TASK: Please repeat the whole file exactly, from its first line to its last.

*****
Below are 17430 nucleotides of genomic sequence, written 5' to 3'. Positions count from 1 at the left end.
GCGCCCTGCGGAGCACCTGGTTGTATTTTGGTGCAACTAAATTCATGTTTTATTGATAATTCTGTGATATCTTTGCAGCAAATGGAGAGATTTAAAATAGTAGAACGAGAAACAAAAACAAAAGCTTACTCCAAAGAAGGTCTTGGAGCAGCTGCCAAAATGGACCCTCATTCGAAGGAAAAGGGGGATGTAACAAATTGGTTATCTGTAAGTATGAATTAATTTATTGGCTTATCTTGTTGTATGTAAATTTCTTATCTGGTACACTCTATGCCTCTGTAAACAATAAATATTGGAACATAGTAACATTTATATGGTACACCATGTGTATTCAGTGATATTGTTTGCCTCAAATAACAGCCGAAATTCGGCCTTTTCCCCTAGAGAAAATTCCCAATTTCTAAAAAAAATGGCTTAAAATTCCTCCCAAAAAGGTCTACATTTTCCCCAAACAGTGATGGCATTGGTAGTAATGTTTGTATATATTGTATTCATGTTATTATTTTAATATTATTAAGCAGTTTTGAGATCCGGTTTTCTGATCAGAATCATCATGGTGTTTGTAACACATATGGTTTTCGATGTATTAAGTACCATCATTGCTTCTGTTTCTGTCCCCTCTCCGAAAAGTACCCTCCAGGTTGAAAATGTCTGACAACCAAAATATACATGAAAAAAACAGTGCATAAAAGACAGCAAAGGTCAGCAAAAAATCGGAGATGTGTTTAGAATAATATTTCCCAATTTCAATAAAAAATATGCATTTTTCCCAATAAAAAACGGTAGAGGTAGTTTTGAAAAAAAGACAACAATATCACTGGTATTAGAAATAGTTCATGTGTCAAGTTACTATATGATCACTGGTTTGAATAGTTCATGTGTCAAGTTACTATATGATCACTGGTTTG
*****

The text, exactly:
Below are 17430 nucleotides of genomic sequence, written 5' to 3'. Positions count from 1 at the left end.
GCGCCCTGCGGAGCACCTGGTTGTATTTTGGTGCAACTAAATTCATGTTTTATTGATAATTCTGTGATATCTTTGCAGCAAATGGAGAGATTTAAAATAGTAGAACGAGAAACAAAAACAAAAGCTTACTCCAAAGAAGGTCTTGGAGCAGCTGCCAAAATGGACCCTCATTCGAAGGAAAAGGGGGATGTAACAAATTGGTTATCTGTAAGTATGAATTAATTTATTGGCTTATCTTGTTGTATGTAAATTTCTTATCTGGTACACTCTATGCCTCTGTAAACAATAAATATTGGAACATAGTAACATTTATATGGTACACCATGTGTATTCAGTGATATTGTTTGCCTCAAATAACAGCCGAAATTCGGCCTTTTCCCCTAGAGAAAATTCCCAATTTCTAAAAAAAATGGCTTAAAATTCCTCCCAAAAAGGTCTACATTTTCCCCAAACAGTGATGGCATTGGTAGTAATGTTTGTATATATTGTATTCATGTTATTATTTTAATATTATTAAGCAGTTTTGAGATCCGGTTTTCTGATCAGAATCATCATGGTGTTTGTAACACATATGGTTTTCGATGTATTAAGTACCATCATTGCTTCTGTTTCTGTCCCCTCTCCGAAAAGTACCCTCCAGGTTGAAAATGTCTGACAACCAAAATATACATGAAAAAAACAGTGCATAAAAGACAGCAAAGGTCAGCAAAAAATCGGAGATGTGTTTAGAATAATATTTCCCAATTTCAATAAAAAATATGCATTTTTCCCAATAAAAAACGGTAGAGGTAGTTTTGAAAAAAAGACAACAATATCACTGGTATTAGAAATAGTTCATGTGTCAAGTTACTATATGATCACTGGTTTGAATAGTTCATGTGTCAAGTTACTATATGATCACTGGTTTG